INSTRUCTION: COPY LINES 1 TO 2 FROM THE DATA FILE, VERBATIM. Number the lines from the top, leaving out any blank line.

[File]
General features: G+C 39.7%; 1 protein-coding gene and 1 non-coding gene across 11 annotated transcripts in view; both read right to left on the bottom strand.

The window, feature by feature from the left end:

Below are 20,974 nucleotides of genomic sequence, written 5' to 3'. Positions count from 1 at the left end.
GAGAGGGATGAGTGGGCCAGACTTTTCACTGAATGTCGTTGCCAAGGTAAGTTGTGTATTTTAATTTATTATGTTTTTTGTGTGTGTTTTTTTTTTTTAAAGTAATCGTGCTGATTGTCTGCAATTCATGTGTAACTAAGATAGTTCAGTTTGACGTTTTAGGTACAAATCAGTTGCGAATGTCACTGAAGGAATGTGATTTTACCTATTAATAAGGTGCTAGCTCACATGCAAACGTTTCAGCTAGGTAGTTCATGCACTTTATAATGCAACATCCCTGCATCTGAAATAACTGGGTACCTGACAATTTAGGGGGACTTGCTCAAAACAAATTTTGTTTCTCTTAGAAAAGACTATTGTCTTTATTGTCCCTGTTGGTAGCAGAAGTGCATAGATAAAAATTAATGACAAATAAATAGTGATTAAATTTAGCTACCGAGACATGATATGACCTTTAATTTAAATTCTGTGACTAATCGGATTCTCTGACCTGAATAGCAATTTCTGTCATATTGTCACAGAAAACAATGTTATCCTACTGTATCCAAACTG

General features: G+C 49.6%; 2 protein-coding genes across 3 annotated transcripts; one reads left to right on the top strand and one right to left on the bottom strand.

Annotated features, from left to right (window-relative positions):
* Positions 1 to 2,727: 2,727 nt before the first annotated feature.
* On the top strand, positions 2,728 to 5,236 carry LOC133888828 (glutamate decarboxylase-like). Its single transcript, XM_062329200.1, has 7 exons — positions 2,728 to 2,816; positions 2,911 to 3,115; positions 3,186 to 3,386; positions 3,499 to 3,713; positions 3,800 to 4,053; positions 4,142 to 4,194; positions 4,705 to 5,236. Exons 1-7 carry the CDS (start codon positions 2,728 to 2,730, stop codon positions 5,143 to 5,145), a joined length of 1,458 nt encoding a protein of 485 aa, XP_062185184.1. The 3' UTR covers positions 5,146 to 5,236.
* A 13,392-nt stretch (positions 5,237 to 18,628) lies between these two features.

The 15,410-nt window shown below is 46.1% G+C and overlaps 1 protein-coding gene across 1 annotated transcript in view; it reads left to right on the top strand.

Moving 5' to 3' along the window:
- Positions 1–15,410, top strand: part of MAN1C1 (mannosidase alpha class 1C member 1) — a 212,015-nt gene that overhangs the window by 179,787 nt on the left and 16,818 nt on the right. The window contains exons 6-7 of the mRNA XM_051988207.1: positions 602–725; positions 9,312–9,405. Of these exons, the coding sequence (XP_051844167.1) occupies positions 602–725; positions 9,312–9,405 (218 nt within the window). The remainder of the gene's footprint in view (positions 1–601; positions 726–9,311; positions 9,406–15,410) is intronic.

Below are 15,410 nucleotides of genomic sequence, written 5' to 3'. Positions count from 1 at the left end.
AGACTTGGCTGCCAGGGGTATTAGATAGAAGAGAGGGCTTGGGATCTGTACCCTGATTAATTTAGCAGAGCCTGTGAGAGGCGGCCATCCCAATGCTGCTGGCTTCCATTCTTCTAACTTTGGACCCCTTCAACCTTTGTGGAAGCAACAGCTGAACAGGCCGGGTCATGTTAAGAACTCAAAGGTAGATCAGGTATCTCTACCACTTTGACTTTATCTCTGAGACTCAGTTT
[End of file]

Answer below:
General features: G+C 39.7%; 1 protein-coding gene and 1 non-coding gene across 11 annotated transcripts in view; both read right to left on the bottom strand.

The window, feature by feature from the left end: